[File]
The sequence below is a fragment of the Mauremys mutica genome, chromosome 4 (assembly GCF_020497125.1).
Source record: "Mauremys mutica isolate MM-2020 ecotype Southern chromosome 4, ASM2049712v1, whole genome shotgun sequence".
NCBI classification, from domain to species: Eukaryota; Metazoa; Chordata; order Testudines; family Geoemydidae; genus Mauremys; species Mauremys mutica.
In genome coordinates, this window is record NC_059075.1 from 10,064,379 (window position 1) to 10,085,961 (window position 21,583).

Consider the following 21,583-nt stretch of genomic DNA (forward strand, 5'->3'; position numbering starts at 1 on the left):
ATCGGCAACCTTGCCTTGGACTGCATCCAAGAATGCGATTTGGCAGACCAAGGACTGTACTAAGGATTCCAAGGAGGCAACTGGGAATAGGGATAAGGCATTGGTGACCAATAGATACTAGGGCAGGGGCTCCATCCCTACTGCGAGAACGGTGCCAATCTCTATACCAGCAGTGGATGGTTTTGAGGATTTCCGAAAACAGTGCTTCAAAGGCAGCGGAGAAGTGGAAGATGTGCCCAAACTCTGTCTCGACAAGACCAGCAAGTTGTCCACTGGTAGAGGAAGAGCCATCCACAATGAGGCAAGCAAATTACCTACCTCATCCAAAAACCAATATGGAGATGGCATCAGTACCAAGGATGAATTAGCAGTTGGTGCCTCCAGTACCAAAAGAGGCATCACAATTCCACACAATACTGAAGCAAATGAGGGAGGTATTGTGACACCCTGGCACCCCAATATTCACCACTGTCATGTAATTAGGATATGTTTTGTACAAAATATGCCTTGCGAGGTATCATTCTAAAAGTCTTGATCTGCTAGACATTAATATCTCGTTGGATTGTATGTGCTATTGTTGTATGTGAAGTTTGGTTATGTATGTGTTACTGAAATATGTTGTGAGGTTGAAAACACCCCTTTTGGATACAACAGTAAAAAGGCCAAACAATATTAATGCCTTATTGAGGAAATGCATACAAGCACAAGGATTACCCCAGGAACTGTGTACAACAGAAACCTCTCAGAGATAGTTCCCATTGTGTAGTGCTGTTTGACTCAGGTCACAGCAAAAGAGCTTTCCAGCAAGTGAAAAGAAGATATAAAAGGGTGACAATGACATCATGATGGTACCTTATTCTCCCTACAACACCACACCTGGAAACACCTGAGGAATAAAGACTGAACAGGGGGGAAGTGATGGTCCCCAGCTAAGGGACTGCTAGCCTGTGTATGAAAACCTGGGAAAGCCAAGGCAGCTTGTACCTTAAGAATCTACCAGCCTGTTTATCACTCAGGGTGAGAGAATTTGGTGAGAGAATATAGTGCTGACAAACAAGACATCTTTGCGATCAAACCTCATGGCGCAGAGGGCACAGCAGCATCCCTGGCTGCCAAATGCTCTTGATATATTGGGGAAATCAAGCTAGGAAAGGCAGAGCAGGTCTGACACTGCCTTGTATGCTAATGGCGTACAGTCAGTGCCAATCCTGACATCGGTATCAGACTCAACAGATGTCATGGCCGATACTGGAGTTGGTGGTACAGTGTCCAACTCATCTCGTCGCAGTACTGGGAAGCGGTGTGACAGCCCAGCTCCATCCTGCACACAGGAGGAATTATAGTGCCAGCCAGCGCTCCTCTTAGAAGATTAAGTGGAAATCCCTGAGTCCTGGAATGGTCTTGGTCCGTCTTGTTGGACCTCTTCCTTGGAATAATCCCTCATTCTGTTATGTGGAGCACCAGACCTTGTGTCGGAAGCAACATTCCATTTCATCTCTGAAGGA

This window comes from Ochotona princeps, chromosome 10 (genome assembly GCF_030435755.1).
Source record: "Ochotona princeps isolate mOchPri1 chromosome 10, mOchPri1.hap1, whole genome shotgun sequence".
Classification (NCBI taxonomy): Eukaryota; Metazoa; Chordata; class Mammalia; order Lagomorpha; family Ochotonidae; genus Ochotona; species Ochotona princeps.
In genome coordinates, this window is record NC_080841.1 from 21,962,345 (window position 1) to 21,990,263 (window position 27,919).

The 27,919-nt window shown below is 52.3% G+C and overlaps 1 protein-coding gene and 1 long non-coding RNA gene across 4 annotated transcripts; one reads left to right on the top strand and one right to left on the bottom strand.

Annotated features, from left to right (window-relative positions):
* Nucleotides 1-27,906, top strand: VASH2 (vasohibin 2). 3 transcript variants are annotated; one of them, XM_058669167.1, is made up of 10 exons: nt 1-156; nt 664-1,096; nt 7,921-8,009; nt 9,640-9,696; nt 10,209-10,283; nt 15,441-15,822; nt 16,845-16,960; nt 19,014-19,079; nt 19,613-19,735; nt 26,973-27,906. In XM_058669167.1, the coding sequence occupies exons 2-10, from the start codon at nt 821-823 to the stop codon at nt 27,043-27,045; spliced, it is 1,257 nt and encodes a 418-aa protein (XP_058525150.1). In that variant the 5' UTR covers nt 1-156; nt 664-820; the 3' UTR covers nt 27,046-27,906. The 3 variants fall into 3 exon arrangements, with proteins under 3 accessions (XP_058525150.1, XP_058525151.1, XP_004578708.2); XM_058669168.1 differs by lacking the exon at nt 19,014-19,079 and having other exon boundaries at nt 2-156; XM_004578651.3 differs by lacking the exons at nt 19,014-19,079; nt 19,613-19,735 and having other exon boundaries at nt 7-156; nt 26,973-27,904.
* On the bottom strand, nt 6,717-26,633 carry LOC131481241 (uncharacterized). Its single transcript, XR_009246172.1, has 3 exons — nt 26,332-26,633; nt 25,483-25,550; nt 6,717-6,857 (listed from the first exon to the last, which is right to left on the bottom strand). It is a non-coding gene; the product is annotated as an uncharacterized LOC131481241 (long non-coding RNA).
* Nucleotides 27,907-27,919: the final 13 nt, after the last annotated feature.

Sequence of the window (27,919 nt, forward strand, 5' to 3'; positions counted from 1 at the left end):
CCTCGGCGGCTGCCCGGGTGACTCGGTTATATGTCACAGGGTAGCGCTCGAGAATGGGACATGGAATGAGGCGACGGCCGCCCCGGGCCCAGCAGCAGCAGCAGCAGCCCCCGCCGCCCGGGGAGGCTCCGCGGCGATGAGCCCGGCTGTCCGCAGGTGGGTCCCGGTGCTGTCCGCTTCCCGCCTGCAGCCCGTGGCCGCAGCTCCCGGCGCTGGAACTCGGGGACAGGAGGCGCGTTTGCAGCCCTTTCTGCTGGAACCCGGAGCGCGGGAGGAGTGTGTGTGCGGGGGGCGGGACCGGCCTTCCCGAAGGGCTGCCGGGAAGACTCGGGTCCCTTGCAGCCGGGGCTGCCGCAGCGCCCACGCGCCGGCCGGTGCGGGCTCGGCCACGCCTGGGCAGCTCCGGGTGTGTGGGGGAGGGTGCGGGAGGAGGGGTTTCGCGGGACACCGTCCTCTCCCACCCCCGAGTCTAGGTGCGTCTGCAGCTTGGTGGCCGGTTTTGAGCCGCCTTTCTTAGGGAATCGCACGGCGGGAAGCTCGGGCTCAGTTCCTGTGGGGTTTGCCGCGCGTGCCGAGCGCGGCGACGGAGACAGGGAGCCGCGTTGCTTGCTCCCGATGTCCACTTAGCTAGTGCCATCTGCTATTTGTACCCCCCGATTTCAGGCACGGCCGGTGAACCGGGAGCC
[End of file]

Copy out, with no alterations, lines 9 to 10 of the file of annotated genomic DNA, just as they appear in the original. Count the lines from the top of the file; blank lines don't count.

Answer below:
Classification (NCBI taxonomy): Eukaryota; Metazoa; Chordata; class Mammalia; order Lagomorpha; family Ochotonidae; genus Ochotona; species Ochotona princeps.
In genome coordinates, this window is record NC_080841.1 from 21,962,345 (window position 1) to 21,990,263 (window position 27,919).